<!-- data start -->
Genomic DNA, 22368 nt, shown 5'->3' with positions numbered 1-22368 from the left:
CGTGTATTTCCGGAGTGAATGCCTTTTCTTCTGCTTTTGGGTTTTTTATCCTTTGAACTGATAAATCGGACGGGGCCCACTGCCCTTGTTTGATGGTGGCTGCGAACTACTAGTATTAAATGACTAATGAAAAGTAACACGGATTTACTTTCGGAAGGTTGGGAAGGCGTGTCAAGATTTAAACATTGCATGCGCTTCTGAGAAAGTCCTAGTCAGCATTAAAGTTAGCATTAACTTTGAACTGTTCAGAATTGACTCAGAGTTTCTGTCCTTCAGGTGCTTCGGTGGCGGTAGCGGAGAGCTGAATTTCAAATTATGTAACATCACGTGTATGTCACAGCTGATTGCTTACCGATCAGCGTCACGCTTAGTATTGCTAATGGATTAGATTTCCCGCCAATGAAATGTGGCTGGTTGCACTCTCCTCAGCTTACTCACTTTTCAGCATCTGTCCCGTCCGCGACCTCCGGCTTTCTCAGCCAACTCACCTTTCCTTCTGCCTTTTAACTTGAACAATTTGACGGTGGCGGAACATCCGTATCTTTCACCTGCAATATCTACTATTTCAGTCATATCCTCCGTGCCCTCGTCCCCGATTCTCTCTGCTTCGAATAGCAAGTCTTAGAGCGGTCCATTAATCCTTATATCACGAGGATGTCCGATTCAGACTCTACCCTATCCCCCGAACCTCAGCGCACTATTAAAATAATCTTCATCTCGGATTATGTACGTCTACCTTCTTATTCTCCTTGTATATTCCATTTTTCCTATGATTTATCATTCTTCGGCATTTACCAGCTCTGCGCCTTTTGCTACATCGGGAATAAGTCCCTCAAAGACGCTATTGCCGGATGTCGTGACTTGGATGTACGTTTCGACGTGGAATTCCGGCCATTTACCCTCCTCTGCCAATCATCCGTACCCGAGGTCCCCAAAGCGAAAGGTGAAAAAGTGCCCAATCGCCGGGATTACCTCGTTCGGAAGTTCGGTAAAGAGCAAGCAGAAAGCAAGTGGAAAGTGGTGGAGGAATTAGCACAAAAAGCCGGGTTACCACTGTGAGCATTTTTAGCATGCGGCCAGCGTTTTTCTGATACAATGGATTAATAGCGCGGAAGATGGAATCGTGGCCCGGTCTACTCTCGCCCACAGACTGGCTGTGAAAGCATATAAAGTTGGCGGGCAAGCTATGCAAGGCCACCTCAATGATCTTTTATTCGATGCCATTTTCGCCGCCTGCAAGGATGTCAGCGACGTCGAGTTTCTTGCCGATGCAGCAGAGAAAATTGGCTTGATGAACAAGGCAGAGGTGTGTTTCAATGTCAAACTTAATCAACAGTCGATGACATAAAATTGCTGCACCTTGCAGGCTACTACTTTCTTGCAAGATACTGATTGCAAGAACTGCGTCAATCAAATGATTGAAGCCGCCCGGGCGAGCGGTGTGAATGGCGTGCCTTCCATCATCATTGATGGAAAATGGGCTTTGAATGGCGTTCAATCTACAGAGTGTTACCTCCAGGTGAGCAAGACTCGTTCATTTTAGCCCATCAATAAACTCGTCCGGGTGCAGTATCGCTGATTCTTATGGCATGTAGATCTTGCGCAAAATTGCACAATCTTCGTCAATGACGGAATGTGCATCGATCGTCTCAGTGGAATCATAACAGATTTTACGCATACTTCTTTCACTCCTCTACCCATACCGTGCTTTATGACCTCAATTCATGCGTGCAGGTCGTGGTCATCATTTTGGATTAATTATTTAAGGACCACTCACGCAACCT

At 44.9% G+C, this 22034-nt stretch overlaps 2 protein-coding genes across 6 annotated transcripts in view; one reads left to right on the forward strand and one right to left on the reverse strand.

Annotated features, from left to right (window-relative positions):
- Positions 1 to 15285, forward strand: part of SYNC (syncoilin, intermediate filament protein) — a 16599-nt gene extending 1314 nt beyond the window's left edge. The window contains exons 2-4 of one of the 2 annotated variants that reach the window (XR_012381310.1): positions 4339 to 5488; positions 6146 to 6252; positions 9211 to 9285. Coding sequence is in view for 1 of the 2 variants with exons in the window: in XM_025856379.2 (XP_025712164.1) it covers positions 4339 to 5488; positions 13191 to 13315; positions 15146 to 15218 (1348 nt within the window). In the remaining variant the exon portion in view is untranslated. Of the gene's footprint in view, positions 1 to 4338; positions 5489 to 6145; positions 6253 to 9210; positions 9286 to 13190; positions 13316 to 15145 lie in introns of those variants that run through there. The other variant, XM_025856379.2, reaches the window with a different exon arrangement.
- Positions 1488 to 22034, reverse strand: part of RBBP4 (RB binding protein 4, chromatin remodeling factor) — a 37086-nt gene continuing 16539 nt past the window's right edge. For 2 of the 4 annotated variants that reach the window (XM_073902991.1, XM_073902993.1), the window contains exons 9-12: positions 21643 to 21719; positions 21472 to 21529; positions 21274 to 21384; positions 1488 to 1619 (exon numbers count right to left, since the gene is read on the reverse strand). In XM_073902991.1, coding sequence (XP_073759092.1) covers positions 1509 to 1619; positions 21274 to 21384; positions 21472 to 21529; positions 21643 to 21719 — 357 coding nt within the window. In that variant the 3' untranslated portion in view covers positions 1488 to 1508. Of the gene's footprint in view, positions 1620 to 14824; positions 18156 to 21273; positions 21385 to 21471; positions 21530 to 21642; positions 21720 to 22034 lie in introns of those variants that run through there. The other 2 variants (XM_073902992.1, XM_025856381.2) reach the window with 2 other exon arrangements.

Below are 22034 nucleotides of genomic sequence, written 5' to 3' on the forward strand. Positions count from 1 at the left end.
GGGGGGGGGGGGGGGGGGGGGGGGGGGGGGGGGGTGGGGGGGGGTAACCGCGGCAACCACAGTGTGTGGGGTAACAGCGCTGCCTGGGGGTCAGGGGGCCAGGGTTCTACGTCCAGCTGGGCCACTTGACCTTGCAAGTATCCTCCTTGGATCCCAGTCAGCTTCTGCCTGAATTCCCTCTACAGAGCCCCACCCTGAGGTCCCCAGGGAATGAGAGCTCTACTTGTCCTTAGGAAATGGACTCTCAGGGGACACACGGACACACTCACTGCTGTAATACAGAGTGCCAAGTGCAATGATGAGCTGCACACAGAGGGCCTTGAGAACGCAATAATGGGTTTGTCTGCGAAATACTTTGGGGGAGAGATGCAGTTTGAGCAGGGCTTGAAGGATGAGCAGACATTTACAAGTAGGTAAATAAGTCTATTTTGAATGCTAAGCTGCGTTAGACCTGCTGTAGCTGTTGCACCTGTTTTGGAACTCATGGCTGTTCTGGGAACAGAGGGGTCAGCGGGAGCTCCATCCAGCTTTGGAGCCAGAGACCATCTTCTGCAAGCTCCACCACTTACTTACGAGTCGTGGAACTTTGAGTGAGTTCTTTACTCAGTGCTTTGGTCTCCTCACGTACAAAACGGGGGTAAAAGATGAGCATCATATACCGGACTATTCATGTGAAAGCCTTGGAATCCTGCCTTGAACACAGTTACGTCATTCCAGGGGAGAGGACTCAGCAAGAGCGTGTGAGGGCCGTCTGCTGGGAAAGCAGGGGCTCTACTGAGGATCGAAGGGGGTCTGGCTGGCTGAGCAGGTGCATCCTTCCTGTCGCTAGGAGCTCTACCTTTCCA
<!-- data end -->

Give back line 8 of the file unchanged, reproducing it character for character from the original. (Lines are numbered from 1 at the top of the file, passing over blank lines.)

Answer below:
GGGGGGGGGGGGGGGGGGGGGGGGGGGGGGGGGGTGGGGGGGGGTAACCGCGGCAACCACAGTGTGTGGGGTAACAGCGCTGCCTGGGGGTCAGGGGGCCAGGGTTCTACGTCCAGCTGGGCCACTTGACCTTGCAAGTATCCTCCTTGGATCCCAGTCAGCTTCTGCCTGAATTCCCTCTACAGAGCCCCACCCTGAGGTCCCCAGGGAATGAGAGCTCTACTTGTCCTTAGGAAATGGACTCTCAGGGGACACACGGACACACTCACTGCTGTAATACAGAGTGCCAAGTGCAATGATGAGCTGCACACAGAGGGCCTTGAGAACGCAATAATGGGTTTGTCTGCGAAATACTTTGGGGGAGAGATGCAGTTTGAGCAGGGCTTGAAGGATGAGCAGACATTTACAAGTAGGTAAATAAGTCTATTTTGAATGCTAAGCTGCGTTAGACCTGCTGTAGCTGTTGCACCTGTTTTGGAACTCATGGCTGTTCTGGGAACAGAGGGGTCAGCGGGAGCTCCATCCAGCTTTGGAGCCAGAGACCATCTTCTGCAAGCTCCACCACTTACTTACGAGTCGTGGAACTTTGAGTGAGTTCTTTACTCAGTGCTTTGGTCTCCTCACGTACAAAACGGGGGTAAAAGATGAGCATCATATACCGGACTATTCATGTGAAAGCCTTGGAATCCTGCCTTGAACACAGTTACGTCATTCCAGGGGAGAGGACTCAGCAAGAGCGTGTGAGGGCCGTCTGCTGGGAAAGCAGGGGCTCTACTGAGGATCGAAGGGGGTCTGGCTGGCTGAGCAGGTGCATCCTTCCTGTCGCTAGGAGCTCTACCTTTCCA